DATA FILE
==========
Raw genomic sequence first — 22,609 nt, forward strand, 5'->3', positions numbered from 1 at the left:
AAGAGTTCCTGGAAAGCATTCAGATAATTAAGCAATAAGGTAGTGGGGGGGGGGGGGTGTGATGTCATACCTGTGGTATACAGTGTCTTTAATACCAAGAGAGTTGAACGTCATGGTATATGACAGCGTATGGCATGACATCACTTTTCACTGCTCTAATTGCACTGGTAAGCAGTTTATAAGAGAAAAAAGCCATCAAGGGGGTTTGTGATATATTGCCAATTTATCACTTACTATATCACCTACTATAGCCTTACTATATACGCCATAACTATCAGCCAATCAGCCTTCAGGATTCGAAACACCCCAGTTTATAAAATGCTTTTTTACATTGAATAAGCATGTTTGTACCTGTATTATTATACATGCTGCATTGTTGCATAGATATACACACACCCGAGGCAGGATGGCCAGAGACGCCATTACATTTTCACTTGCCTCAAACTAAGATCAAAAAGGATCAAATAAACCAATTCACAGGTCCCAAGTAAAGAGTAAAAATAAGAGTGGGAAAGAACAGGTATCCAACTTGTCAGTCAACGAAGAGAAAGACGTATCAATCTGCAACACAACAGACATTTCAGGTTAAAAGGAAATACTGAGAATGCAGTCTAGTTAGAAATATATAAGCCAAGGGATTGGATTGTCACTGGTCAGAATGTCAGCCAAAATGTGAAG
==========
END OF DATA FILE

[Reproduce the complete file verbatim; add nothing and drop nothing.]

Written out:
Raw genomic sequence first — 22,609 nt, forward strand, 5'->3', positions numbered from 1 at the left:
AAGAGTTCCTGGAAAGCATTCAGATAATTAAGCAATAAGGTAGTGGGGGGGGGGGGGTGTGATGTCATACCTGTGGTATACAGTGTCTTTAATACCAAGAGAGTTGAACGTCATGGTATATGACAGCGTATGGCATGACATCACTTTTCACTGCTCTAATTGCACTGGTAAGCAGTTTATAAGAGAAAAAAGCCATCAAGGGGGTTTGTGATATATTGCCAATTTATCACTTACTATATCACCTACTATAGCCTTACTATATACGCCATAACTATCAGCCAATCAGCCTTCAGGATTCGAAACACCCCAGTTTATAAAATGCTTTTTTACATTGAATAAGCATGTTTGTACCTGTATTATTATACATGCTGCATTGTTGCATAGATATACACACACCCGAGGCAGGATGGCCAGAGACGCCATTACATTTTCACTTGCCTCAAACTAAGATCAAAAAGGATCAAATAAACCAATTCACAGGTCCCAAGTAAAGAGTAAAAATAAGAGTGGGAAAGAACAGGTATCCAACTTGTCAGTCAACGAAGAGAAAGACGTATCAATCTGCAACACAACAGACATTTCAGGTTAAAAGGAAATACTGAGAATGCAGTCTAGTTAGAAATATATAAGCCAAGGGATTGGATTGTCACTGGTCAGAATGTCAGCCAAAATGTGAAG